PVR-Cinepolis India in talks for a Rs 13,600-crore merger

India’s largest multiplex chain PVR is in talks for a Rs 13,600-crore merger deal with rival Cinepolis India. As per reports, PVR promoters will own between 10% and 14%, but Ajay Bijli (CMD of PVR) will have complete management control for at least three years. Cinépolis will have board seats in the merged company.

Madras HC notice to makers of Valimai for ‘plagiarism’

The Madras High Court on March 11, 2022 issued notice to makers of Ajith-starrer Valimai, including producer Boney Kapoor and director H Vinoth on a petition alleging plagiarism of the movie Metro. Justice Senthilkumar Ramamoorthy issued the orders for notice returnable by March 17 on a petition filed by J Jayakrishnan, joint producer of Metro. He said Metro opened a new plot of story telling in the Tamil film industry wherein the subject issue connects unemployment, chain snatching and drug peddling and was narrated and depicted in a unique manner. The storytelling, character selection and emotional elements made the movie a success.The plaintiff said a substantial portion of Valimai is derived from the story of Metro. Jayakrishnan sought for the court to restrain the defendants from screening the film in theatres and exhibiting it on OTT platforms and television channels. He further  sought for the defendants to pay damages of Rs 1 crore.

I&B Ministry Approves Fifth Self-Regulatory Body Under IT Rules

As reported here, a new Self-Regulatory Body (SRB), Media9 Digital Media Foundation (MDMF), was approved by the Ministry of Information and Broadcasting (MIB) in January 2022, according to a notification uploaded on the ministry’s website. The body had applied for registration in October 2021, and it will now operate as a Level II SRB for publishers of news and current affairs content.

Govt holds consultation with film industry on proposed amendments to Cinematograph Act
The Information & Broadcasting Ministry has assured the film fraternity that suitable amendments would be proposed to the Cinematograph Act 1952 to combat film piracy. Addressing a Consultation Meeting of Film Associations through video conferencing, I&B Secretary Shri Apurva Chandra said the issues with respect to proposed Cinematograph Amendment Bill and anti-piracy issues will be addressed after consultation with the stakeholders of the industry.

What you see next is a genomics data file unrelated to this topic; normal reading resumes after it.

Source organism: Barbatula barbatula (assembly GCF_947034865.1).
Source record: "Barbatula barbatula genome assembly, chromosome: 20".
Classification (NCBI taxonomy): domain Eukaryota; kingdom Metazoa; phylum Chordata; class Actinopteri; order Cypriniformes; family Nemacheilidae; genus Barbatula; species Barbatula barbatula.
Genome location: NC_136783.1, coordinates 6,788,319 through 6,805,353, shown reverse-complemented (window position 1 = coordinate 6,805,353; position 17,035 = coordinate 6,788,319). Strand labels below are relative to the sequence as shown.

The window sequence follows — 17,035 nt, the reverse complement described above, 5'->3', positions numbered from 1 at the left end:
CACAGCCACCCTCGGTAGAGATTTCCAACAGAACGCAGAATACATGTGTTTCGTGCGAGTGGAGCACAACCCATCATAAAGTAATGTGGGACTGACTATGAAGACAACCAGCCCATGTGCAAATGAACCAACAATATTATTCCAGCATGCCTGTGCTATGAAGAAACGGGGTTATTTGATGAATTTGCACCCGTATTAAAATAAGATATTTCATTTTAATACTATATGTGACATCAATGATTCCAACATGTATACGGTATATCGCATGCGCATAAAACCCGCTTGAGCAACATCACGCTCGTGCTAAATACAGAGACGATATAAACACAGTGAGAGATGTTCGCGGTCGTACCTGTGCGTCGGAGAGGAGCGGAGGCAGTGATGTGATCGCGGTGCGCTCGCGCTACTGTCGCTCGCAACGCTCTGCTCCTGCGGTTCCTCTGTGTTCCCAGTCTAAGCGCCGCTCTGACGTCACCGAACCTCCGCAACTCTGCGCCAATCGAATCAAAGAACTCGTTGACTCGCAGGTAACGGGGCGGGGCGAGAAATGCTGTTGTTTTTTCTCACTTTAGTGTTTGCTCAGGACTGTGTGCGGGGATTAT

Russia legalizes intellectual property piracy

As the tension rises between Russia and other countries, Russian government has now decided to not pay the intellectual property rights to patent holders from “unfriendly countries” which include, among others, all the members of the European Union.

Under international law, an intellectual property piracy is when a patent holder is not paid its rights. The Russia Prime Minister has signed a decree which will change the methodology for determining the compensation paid to the right holder when deciding to use the invention without the holder’s consent.

Singer Katy Perry defeats appeal in $2.8m Dark Horse copyright case

The Federal Appeals Court has decided in favour of the US Singer and Popstar Katy Perry that her song, Dark Horse, did not plagiarize any song of the hip-hop artist Flame (or Marcus Gray) and thus, Perry is not liable to pay out the sum of $2.8 million to Flame.

Gray sued Perry in 2014 claiming that she had ripped off an eight-note beat from his Christian rap track of Joyful Noise. In 2019, Los Angeles jury agreed and awarded Flame and two other plaintiffs $2.79 million. This judgement was overturned by a judge in 2020.

Google wins legal battle over song lyrics copyright against lyrics platform Genius

Google has won a legal battle against song lyrics platform Genius that claimed that the tech giant used its transcribed lyrics without permission in search results. A three-judge panel affirmed the earlier decision, saying that the lyrics are protected by copyrights that Genius doesn’t own. Genius had sued Google in 2019, arguing that Google was scraping lyrics from its website in violation of Genius’ copyright.

Dua Lipa faces second copyright lawsuit over hit song Levitating

Dua Lipa is facing a second copyright lawsuit over her song Levitating, less than a week after a Florida reggae band sued the singer for alleged plagiarism.  Songwriters L Russell Brown and Sandy Linzer allege that the opening melody to the hit single, the longest-running Top 10 song ever by a female artist on the US Billboard Hot 100, is a “duplicate” of the melody to their 1979 song Wiggle and Giggle All Night and their 1980 song Don Diablo.